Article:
Atticus Higginbottom, Tick to his friends, is a 13-year-old science geek who gets bullied at school, trips over his own feet, and plays champion-level chess. Few people would guess that such a boy would have the makings of a hero who might one day save the world. Somebody seems to have guessed, however. Somebody calling himself M.G. (short for Master George) begins sending Tick a series of clues, leading to an opportunity to save thousands of lives—but only if he has the courage to face danger and suffering, the cleverness to solve a series of puzzles, and the will to go through with an adventure fraught with spooky weirdness.
In Book 2 of the “Kane Chronicles”, the Texas-based author of the “Tres Navarre” mysteries cleverly uses hilarious, romantic, magical, and thrill-packed entertainment to educate young adults about ancient Egyptian mythology. He’s very sneaky that way. But we’re not surprised since he did the same thing with Greek mythology in the “Percy Jackson and the Olympians” series. Ditto with Roman mythology in the “Heroes of Olympus” series. Face it, you’re going to need a roadmap to keep track of all the different ways Rick Riordan has brought the legends of ancient gods and heroes into the present day. But in spite of the globe-trotting complexity of the action in this book, and the relative unfamiliarity of the gods, monsters, and mythological concepts it introduces, this is a deceptively easy book to enjoy.
In a twisted alternate world, the Dragonlands are situated between the Kingdom of Hereford and the Duchy of Brecon, in the west of a balnkanized version of England and Wales known as the Ununited Kingdoms. It’s a world where magic is slowly dying out, its practitioners reduced to delivering pizzas on flying carpets and rewiring houses by spell.
Many things discouraged me from reading the third book of the Inheritance Cycle. There was the backlash against my mixed review of Book 2, “Eldest”—almost, but not quite, the harshest feedback I have received. There was the disappointment of the film based on Book 1, “Eragon”—a hint that there would be less pressure from fandom in general to stay on top of this series. And finally, there was the thickness of this book, which was supposed to be the finale of a trilogy—whereas, in spite of its length, it turned out to be the third movement in a quartet.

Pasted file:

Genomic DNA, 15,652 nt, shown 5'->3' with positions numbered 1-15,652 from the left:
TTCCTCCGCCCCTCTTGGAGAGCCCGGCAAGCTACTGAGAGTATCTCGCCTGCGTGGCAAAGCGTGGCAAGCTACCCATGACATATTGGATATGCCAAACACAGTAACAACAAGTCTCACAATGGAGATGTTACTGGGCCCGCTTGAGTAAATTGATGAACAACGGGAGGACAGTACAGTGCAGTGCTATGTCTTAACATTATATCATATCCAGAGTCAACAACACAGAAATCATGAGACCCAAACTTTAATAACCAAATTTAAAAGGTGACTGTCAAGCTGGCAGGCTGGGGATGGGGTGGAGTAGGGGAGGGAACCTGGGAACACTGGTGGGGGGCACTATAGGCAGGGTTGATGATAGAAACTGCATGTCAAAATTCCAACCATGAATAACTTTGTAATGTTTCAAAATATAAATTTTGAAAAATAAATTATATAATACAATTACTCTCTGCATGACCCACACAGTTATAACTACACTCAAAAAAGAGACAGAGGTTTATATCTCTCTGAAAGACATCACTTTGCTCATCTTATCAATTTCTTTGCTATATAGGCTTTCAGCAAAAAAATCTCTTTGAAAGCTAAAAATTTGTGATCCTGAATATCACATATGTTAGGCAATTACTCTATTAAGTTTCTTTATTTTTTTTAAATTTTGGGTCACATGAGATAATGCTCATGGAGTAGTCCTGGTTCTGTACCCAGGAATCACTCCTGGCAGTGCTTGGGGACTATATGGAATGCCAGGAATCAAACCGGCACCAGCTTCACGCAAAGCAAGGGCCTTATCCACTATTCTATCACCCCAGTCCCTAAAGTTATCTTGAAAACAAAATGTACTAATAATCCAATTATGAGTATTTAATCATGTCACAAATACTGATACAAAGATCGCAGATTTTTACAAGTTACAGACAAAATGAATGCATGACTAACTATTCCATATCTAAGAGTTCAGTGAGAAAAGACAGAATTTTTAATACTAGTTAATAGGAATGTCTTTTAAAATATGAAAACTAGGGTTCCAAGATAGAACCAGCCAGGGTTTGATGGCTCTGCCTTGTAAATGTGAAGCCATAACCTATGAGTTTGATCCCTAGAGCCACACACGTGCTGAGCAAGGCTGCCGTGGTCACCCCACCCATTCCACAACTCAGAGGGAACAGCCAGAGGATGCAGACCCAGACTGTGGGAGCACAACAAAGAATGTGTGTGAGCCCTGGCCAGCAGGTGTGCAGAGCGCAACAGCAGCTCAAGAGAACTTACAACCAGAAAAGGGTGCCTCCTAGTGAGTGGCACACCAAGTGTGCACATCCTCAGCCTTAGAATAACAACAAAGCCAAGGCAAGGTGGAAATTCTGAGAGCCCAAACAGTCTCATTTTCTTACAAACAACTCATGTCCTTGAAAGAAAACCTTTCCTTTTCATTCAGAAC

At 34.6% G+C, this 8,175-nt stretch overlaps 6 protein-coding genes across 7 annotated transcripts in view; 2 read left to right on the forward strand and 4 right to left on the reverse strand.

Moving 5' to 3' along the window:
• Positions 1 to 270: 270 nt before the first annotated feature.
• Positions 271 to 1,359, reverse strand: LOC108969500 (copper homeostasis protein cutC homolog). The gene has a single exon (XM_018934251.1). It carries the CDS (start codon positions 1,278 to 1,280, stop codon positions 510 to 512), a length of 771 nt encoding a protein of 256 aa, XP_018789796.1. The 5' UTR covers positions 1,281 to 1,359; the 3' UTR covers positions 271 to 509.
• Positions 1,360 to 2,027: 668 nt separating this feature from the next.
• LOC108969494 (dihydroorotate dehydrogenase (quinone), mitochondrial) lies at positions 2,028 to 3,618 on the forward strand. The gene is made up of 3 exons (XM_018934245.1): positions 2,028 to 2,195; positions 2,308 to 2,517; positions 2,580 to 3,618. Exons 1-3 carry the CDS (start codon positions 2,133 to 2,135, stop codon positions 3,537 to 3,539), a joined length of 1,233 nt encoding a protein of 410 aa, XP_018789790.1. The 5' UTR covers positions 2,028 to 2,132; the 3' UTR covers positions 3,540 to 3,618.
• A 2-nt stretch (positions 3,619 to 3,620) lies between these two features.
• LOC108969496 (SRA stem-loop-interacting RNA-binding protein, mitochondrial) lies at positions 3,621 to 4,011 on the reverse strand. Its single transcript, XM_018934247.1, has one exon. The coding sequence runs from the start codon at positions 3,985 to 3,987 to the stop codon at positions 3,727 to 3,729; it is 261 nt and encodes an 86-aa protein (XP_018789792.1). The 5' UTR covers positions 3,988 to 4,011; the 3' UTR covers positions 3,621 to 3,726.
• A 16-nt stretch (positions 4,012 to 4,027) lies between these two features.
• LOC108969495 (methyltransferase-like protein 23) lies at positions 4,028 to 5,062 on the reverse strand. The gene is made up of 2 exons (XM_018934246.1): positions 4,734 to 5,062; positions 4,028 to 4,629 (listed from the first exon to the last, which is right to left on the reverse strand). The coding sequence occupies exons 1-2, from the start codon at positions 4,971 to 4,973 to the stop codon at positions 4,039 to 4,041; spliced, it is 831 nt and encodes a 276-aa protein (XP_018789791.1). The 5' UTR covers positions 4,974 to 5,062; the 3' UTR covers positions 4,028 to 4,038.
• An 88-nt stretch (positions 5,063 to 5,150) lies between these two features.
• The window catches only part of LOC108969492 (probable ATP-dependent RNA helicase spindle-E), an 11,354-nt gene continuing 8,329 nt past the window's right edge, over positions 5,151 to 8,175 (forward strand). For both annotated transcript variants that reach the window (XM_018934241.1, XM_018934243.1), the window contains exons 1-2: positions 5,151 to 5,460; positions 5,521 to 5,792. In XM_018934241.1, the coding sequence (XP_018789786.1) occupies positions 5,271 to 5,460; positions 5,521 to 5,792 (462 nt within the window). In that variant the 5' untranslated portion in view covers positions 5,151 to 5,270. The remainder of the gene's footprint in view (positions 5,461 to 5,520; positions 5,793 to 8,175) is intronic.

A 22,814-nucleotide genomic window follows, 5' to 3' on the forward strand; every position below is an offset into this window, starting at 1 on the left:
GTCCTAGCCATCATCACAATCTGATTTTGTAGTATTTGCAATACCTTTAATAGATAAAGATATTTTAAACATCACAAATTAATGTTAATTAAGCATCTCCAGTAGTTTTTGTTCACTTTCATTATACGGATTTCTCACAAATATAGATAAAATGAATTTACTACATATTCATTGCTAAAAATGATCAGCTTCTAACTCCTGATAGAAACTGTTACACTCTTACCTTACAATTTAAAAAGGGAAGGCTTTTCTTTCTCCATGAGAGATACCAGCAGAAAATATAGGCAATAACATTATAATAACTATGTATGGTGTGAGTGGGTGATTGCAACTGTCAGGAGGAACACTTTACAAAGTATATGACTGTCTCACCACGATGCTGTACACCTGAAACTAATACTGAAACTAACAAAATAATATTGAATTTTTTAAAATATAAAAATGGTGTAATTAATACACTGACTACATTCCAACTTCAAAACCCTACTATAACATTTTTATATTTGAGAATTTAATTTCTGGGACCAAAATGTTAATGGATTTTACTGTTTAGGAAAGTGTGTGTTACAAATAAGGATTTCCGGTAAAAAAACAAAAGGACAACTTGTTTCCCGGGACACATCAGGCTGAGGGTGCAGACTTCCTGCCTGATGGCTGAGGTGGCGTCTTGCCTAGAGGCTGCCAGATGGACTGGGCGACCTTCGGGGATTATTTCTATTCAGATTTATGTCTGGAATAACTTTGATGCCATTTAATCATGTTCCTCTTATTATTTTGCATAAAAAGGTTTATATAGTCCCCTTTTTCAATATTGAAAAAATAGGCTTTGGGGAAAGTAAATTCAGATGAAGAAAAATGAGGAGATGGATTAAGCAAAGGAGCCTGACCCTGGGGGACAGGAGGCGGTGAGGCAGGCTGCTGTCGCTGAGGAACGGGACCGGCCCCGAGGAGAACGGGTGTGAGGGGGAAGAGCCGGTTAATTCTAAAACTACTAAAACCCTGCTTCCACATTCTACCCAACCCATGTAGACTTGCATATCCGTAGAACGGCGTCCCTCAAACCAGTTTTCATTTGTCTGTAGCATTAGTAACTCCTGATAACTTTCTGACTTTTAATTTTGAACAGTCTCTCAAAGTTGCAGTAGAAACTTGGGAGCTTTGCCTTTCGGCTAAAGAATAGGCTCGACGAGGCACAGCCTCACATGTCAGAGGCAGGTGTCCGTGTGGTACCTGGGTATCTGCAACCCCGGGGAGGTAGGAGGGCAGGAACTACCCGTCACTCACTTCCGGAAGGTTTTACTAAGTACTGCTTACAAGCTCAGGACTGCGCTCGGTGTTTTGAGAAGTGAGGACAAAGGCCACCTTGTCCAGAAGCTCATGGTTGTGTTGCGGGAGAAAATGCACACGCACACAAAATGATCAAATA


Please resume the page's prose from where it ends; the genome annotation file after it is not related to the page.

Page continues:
She has won the Newbery Medal (for” The Hero and the Crown”). She has won the Mythopoeic Fantasy Award (for “Sunshine”). She has entertained us with tales of vampires, fairies, dragons, and Robin Hood, as well as folk tales spruced up as novels. As the wife of Peter Dickinson, she dwells in a reactor-core of magic and beautiful storytelling that could reach critical mass at any time. All that being said, if she doesn’t produce a sequel to this book, I will be seriously miffed with her.
In this sequel to “Hold Me Closer”, “Necromancer”, college dropout, ex-fry cook, late-blooming necromancer Sam LaCroix begins to make sense of his long hidden powers, his network of strange and dangerous allies, his steamy relationship with the Alpha female of a werewolf pack, and the huge fortune left to him by the villain he recently vanquished. But he’d better hurry. More challenges are coming at him, as fast as he can deal with them.
From the author of “The True Meaning of Smekday” comes this lyrical, funny story about a fifteen-year-old loser who has just started trying to lose weight when someone bites him, and he becomes a vampire. Forever fat and fifteen in Philadelphia would be depressing enough. But when Doug Lee tries to take control of his unlife, tries to mold himself into something more attractive and powerful than the kid who is always picked last for team activities—well, that’s when things really start to suck.
“The Magicians” introduced us to Quentin Coldwater, a young American whose heart belongs in a Narnia-like world of juvenile fantasy novels called Fillory. When Quentin gets into an exclusive school called Brakebills (think: a college-level Hogwarts in upstate New York), he learns the dangerous art magic, then joins several of his buddies on a journey that takes them to the very real world of Fillory. The chapters of “The Magician King” alternate between two storylines.
Book 1 of “The Lynburn Legacy” introduces us to Kami Glass, a teenaged girl of mixed Japanese and English ancestry who lives in the Cotswolds village of Sorry-in-the-Vale. Since she was a baby, Kami has had an imaginary friend named Jared who talks to her in her head, telling her all about his make-believe life in America. Even into high school she continues to converse with this secret voice, though she has increasingly learned to hide it from her concerned parents and her weirded-out friends. Then one day the surviving members of the Lynburn family, the old lords of the manor, come back into town—and one of them turns out to be a boy named Jared, who grew up in America believing that the voice in his head was an imaginary friend named Kami.
Even though Samhain is not pronounced anything like how it looks, somehow young Samhain Corvus LaCroix has picked up the nickname Sam, along with a mediocre career path based on dropping out of college and working at a burger joint. He shares a one-bedroom apartment with his buddies Ramon and Frank (who sleep on the couch and the living room floor, respectively), and has zero love-life in spite of working with a hot number named Brooke and living next door to a Betty White type who always encourages him to walk on the wild side. Nevertheless, Sam only begins to suss out what the wild side is when an irate customer picks him up by his neck and demands to know where he gets off being an unregistered necromancer.